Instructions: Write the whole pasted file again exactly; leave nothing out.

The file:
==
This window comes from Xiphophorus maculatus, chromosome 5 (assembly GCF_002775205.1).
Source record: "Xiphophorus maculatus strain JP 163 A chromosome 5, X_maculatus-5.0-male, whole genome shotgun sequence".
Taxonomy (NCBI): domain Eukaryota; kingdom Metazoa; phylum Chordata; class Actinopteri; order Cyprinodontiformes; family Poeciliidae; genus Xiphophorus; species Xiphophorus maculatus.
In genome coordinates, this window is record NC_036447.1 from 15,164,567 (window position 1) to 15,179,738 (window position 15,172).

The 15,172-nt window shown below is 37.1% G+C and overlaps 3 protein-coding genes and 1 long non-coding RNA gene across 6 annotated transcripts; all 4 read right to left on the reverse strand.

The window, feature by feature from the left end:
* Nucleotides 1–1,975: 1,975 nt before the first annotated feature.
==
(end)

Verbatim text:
This window comes from Xiphophorus maculatus, chromosome 5 (assembly GCF_002775205.1).
Source record: "Xiphophorus maculatus strain JP 163 A chromosome 5, X_maculatus-5.0-male, whole genome shotgun sequence".
Taxonomy (NCBI): domain Eukaryota; kingdom Metazoa; phylum Chordata; class Actinopteri; order Cyprinodontiformes; family Poeciliidae; genus Xiphophorus; species Xiphophorus maculatus.
In genome coordinates, this window is record NC_036447.1 from 15,164,567 (window position 1) to 15,179,738 (window position 15,172).

The 15,172-nt window shown below is 37.1% G+C and overlaps 3 protein-coding genes and 1 long non-coding RNA gene across 6 annotated transcripts; all 4 read right to left on the reverse strand.

The window, feature by feature from the left end:
* Nucleotides 1–1,975: 1,975 nt before the first annotated feature.